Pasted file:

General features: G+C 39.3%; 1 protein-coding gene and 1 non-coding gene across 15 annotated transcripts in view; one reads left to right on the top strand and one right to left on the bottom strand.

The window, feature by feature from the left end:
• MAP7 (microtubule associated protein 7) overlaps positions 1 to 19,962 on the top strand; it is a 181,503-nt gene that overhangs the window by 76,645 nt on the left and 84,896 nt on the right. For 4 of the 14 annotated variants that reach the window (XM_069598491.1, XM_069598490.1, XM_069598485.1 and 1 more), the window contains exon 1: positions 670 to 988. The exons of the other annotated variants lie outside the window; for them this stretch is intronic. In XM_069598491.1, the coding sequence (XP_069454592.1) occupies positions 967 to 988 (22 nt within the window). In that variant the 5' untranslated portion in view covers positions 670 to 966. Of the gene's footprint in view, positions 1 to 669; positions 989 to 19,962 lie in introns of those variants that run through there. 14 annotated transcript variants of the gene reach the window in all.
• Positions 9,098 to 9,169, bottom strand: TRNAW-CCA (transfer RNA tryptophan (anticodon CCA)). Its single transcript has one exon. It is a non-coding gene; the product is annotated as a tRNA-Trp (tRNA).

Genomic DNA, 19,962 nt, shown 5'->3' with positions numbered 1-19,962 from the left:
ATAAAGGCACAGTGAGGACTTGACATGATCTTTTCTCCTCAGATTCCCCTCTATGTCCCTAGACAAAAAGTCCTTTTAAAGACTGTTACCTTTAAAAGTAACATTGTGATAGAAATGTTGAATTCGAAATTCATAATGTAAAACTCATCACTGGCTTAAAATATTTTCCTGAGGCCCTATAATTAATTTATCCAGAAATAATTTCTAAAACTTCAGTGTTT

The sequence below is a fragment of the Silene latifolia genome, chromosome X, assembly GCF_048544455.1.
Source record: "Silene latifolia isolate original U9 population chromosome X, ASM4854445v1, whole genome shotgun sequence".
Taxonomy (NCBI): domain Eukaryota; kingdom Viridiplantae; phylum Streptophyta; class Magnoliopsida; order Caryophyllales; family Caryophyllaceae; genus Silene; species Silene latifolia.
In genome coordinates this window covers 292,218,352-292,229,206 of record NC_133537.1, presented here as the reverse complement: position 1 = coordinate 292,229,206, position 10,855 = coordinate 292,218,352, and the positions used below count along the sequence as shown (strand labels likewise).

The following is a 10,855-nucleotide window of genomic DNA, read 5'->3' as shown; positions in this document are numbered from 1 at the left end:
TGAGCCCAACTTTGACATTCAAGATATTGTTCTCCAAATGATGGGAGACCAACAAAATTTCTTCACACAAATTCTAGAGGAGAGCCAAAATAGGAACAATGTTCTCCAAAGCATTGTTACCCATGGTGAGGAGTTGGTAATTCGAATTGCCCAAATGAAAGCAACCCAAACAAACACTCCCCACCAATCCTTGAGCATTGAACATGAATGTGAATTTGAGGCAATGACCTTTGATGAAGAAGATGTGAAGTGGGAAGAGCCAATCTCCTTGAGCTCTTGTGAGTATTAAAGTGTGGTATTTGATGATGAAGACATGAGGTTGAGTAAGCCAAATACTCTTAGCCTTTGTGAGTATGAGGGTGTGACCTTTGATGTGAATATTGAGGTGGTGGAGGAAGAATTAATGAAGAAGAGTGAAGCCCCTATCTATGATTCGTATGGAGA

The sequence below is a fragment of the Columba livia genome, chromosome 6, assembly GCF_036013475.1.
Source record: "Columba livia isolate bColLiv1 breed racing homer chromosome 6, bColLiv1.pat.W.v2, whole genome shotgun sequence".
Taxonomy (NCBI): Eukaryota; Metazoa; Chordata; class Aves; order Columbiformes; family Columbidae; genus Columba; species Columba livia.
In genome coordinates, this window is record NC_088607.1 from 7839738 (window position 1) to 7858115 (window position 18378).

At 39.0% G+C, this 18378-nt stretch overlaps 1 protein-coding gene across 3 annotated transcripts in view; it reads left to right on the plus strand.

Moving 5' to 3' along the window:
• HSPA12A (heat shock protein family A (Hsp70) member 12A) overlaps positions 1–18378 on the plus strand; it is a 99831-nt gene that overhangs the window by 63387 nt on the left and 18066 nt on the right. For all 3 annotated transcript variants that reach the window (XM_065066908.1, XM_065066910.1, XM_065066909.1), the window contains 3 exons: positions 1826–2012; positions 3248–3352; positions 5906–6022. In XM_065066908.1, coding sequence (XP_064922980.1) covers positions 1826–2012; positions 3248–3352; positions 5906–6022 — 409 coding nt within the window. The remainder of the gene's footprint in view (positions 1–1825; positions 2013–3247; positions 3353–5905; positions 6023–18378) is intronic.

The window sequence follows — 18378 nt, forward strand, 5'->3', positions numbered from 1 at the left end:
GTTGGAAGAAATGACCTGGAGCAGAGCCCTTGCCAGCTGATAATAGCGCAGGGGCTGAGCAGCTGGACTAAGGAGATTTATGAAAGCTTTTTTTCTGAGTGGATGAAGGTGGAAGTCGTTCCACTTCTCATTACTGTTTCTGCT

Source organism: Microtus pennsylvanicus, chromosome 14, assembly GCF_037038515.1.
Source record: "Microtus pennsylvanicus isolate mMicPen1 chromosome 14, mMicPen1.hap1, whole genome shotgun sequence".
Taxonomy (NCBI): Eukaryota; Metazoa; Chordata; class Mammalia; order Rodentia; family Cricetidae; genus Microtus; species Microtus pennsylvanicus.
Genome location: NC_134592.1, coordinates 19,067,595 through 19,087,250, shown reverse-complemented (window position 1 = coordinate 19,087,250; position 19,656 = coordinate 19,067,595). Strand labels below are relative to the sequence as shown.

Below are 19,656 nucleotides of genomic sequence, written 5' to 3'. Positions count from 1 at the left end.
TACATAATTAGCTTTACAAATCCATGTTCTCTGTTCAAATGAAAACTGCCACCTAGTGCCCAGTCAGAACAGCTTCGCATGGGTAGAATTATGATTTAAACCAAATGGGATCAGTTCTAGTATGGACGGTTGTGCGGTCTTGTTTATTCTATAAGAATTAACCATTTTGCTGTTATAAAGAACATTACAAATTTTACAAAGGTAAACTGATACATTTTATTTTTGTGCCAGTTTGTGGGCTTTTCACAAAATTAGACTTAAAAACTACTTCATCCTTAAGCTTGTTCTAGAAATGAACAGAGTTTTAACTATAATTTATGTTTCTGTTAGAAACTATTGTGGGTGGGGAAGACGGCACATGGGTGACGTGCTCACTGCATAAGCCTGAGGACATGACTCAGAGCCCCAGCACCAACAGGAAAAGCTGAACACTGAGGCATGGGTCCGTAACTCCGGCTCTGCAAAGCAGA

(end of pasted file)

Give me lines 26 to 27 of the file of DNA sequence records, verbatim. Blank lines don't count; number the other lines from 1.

Below are 19,656 nucleotides of genomic sequence, written 5' to 3'. Positions count from 1 at the left end.
TACATAATTAGCTTTACAAATCCATGTTCTCTGTTCAAATGAAAACTGCCACCTAGTGCCCAGTCAGAACAGCTTCGCATGGGTAGAATTATGATTTAAACCAAATGGGATCAGTTCTAGTATGGACGGTTGTGCGGTCTTGTTTATTCTATAAGAATTAACCATTTTGCTGTTATAAAGAACATTACAAATTTTACAAAGGTAAACTGATACATTTTATTTTTGTGCCAGTTTGTGGGCTTTTCACAAAATTAGACTTAAAAACTACTTCATCCTTAAGCTTGTTCTAGAAATGAACAGAGTTTTAACTATAATTTATGTTTCTGTTAGAAACTATTGTGGGTGGGGAAGACGGCACATGGGTGACGTGCTCACTGCATAAGCCTGAGGACATGACTCAGAGCCCCAGCACCAACAGGAAAAGCTGAACACTGAGGCATGGGTCCGTAACTCCGGCTCTGCAAAGCAGA